Making Tracks:  Using Movement in Storytelling (6-12)  This participatory workshop uses movement vocabularies developed by Kari Margolis and by the Red Eye Collaboration Theater to scaffold a growing awareness of the power of movement in storytelling and acting.  As audience and performer, experience the visceral power of movement, a language older than words.

Performance Skills Workshop (8-12)  Call it an exploration, or call it a warm-up for your participation in theater, debate, or poetry slams.  Spoken word artists, poets, storytellers, and musicians are invited to bring a short (5 min. or less) piece to share as you work on your live performance skills in the safe community of other artists.  You'll learn just as much from being an audience for your colleagues as you do from working in front of them.  Rachel will introduce the process and gently coach, and by the end of our session we'll all be giving nurturing feedback and experiencing others' performances with newly sharpened eyes and ears.

Storytelling Workshops (4-12)  For classes that have prepped for this workshop by writing their own personal narrative or original story, we'll practice putting that story up, getting it off the page and telling it in pairs and small groups.  Other classes will choose their text from 5 or 6 simple written folk tales.  Either way, students graduate from reading the story to embellishing it with an eye to sensory detail, looking at place and character development.  With each retelling, the simple story develops.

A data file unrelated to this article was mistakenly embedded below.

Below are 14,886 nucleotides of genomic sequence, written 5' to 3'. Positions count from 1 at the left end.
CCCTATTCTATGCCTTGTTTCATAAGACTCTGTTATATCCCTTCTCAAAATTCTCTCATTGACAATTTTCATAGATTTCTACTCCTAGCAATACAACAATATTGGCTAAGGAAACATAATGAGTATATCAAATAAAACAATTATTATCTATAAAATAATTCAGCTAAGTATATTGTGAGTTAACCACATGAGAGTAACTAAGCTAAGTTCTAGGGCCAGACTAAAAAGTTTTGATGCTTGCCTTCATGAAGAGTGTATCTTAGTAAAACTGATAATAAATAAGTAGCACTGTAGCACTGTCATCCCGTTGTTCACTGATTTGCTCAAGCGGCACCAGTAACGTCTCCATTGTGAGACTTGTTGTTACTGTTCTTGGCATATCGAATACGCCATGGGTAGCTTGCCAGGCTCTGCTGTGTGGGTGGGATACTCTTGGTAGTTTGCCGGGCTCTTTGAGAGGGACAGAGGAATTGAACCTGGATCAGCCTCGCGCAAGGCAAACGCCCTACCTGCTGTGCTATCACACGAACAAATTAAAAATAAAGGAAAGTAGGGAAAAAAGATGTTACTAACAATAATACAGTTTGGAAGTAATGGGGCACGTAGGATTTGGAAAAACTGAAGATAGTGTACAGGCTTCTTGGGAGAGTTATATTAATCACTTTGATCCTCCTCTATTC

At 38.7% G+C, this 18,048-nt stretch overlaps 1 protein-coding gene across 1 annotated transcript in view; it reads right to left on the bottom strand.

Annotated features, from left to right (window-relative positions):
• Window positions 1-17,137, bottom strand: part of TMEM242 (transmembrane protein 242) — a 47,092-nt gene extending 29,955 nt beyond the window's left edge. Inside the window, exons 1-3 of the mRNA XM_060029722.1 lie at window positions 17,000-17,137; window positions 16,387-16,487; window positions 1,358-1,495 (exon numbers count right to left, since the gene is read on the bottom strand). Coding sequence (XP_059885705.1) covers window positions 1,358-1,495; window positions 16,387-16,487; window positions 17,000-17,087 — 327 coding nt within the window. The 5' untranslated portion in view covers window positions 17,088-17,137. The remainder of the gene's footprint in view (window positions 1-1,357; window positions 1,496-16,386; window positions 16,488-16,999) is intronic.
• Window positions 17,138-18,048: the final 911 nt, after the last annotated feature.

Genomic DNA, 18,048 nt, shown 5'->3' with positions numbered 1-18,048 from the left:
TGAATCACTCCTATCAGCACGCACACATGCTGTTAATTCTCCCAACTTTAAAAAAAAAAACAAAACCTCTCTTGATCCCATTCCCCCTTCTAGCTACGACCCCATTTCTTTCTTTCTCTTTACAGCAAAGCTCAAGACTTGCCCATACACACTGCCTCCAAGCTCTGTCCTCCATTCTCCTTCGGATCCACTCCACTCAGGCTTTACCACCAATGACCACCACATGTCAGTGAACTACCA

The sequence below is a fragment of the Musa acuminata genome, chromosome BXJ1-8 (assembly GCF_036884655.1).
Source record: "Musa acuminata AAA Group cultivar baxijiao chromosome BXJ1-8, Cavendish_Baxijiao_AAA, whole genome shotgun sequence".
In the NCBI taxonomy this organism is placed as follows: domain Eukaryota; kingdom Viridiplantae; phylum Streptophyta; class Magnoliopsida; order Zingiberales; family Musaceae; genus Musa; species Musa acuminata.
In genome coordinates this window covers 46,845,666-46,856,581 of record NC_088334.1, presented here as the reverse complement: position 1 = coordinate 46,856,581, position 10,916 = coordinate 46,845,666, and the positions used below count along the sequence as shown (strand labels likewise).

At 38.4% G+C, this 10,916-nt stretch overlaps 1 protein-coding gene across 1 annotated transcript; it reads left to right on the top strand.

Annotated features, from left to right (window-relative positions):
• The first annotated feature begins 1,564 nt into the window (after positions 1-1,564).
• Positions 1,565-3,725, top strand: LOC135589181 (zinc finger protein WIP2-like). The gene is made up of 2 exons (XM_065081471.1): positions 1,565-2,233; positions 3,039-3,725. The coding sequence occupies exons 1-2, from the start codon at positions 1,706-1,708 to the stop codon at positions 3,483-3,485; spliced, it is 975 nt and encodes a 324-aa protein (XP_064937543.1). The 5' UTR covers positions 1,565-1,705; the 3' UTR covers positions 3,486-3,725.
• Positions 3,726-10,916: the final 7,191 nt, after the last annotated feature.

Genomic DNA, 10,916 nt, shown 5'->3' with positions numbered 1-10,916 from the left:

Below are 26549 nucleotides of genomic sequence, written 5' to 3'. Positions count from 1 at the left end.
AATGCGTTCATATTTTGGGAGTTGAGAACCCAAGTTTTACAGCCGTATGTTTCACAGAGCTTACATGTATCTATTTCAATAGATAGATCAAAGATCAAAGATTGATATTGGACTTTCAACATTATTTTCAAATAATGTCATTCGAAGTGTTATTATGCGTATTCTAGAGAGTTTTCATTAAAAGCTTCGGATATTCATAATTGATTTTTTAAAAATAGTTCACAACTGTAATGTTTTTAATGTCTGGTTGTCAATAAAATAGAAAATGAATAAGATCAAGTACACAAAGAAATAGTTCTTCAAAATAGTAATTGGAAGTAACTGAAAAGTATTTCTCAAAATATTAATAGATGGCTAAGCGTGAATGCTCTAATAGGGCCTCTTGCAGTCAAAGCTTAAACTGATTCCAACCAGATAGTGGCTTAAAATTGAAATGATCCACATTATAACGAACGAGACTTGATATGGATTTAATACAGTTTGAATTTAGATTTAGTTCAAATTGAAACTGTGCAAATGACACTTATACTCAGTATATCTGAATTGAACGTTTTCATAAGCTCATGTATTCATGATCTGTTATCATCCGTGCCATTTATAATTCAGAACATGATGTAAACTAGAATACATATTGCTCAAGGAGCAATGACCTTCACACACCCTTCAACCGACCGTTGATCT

When is a Violin a Fiddle? Older student version (4-12)  Students in grades 4-12 learn about cross-tuned fiddles, Scotch-Irish roots of tunes, how the blues influenced fiddle rags, and how the fiddle anchors the Appalachian dance band.  Hear the subtle bowing and rhythmic patterns that have been handed down by ear.  Includes traditional fiddle lore and stories about various fiddlers that were the sources for these tunes. 

When is a Violin a Fiddle? (K-3)  For grades K-3, Rachel does a special version of this workshop built around a story, “How Cindy Learned to Play the Fiddle.”  Cindy's story becomes a participatory introduction to Appalachian music and stories.

Fiddle ‘n Banjo Up Close and Personal (gr. 3-12)  Students see demonstrations of two old-time banjo styles, clawhammer style and two-finger banjo picking.  They discover the secret magic of tone that happens with a cross-tuned fiddle.  Through stories about the players that were Rachel’s sources for learning these tunes, students get a more personal context for the traditional process of learning by ear.  The question and answer period at the end of this workshop always uncovers key points.

The Whirlwind Song (gr. 3-12)  For groups who can’t do a week-long songwriting residency, this 50-minute workshop has been producing fine songs in schools for 20 years.  As a class, we borrow a folk song’s melody and write new words for it, using the rhyming scheme and repetitive structure of the original song.  This is a great way to discover how it feels to write metrical-syllabic verse.  The melody is a strict taskmaster for concise writing!  Rachel has seen students who catch fire in this workshop come back to school the following day with three or four new verses for their class song.  Teachers can maximize workshop time by brainstorming with their classes for a song topic on the day before the workshop.


“She has that ability to communicate, not only as a musician but as a human being."

- Dick Tarrier, songwriter and musician


A story is the seed--a song is the result.   This language arts residency involves writing, collaborating, recording, revising, and performing songs.  Good  storytelling techniques provide action words, sensory description, and carefully chosen repetition.  Matching words to melody sensitizes student ears to the rhythms and music of language.

Grades 1-3 adapt a favorite story book into a song; older classes work in small groups from original or chosen stories.  Oral story work teaches language arts concepts that transfer to writing:  beginning-middle-end, main idea, theme, action, character, sequence, setting, and comprehension.  And it's fun!